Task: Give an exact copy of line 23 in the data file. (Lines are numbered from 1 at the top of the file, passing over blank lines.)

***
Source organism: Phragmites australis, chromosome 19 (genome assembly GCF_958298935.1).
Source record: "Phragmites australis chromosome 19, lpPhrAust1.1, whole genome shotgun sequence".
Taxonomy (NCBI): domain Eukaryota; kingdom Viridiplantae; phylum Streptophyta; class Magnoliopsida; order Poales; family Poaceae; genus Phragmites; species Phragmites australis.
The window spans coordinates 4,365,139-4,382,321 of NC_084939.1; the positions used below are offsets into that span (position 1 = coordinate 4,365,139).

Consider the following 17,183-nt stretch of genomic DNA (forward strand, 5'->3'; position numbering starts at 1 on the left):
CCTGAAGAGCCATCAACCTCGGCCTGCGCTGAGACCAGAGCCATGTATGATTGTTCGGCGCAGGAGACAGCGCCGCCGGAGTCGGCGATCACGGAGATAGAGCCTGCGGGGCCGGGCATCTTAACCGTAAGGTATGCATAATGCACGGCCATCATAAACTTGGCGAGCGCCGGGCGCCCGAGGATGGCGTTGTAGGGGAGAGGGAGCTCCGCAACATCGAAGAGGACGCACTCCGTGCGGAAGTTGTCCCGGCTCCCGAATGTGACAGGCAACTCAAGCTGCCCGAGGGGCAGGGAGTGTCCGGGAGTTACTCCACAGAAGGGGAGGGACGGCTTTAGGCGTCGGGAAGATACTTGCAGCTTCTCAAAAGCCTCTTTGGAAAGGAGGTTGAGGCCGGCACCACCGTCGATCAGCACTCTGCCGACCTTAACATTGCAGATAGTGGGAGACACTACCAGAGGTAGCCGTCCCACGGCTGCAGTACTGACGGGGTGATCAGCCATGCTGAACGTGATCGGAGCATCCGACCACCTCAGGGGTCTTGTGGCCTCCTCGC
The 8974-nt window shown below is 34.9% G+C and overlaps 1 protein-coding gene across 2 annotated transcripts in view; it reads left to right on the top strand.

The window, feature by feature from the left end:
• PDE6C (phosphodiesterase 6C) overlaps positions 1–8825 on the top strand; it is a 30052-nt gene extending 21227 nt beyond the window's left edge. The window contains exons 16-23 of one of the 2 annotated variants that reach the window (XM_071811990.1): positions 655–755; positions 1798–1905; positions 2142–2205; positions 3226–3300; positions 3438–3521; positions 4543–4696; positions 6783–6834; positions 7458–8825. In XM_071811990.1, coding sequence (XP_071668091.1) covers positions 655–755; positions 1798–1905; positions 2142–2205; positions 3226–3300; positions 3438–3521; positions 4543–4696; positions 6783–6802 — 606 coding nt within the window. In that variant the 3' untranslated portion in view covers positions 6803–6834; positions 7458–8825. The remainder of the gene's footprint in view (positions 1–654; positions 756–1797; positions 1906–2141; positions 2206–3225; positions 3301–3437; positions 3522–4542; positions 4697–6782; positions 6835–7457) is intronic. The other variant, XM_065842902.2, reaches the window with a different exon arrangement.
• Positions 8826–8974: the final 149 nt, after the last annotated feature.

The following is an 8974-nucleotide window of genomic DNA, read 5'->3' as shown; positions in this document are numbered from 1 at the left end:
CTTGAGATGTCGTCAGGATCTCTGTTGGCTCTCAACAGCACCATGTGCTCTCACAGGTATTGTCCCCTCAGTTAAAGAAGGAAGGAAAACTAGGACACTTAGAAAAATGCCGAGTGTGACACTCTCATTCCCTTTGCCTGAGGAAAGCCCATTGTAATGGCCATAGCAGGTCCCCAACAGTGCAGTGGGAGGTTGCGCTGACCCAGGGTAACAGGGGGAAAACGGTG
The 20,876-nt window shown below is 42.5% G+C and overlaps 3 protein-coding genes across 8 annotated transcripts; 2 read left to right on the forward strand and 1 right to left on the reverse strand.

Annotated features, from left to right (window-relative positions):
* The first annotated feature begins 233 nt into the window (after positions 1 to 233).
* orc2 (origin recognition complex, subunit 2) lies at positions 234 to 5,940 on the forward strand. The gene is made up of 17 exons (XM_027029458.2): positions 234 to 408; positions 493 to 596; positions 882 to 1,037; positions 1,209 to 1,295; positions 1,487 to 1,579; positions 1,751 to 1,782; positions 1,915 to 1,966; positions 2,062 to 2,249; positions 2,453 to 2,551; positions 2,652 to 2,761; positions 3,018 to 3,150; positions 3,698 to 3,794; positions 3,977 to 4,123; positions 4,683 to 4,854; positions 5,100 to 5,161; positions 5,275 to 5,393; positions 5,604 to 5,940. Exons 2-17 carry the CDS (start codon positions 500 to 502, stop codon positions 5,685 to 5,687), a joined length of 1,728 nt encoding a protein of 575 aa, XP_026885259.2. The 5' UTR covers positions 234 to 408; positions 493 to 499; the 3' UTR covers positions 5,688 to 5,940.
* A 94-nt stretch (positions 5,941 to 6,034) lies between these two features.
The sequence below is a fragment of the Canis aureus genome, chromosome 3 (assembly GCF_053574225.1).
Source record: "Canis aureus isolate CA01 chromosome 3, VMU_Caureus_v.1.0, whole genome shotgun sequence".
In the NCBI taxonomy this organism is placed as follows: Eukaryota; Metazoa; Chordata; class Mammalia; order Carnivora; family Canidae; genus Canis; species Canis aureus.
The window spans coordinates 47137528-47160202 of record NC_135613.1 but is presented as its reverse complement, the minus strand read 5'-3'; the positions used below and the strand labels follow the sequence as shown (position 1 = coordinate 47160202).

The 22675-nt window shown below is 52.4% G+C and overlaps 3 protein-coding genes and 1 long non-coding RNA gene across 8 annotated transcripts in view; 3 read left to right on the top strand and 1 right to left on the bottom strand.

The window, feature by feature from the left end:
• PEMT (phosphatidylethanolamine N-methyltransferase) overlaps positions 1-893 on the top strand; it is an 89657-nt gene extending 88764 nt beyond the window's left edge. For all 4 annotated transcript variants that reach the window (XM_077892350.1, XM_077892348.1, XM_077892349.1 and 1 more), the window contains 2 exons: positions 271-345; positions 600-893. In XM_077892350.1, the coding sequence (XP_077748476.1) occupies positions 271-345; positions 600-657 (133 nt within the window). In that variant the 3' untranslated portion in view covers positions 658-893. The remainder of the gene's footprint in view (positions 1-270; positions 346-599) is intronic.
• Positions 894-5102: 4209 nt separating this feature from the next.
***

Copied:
The window, feature by feature from the left end: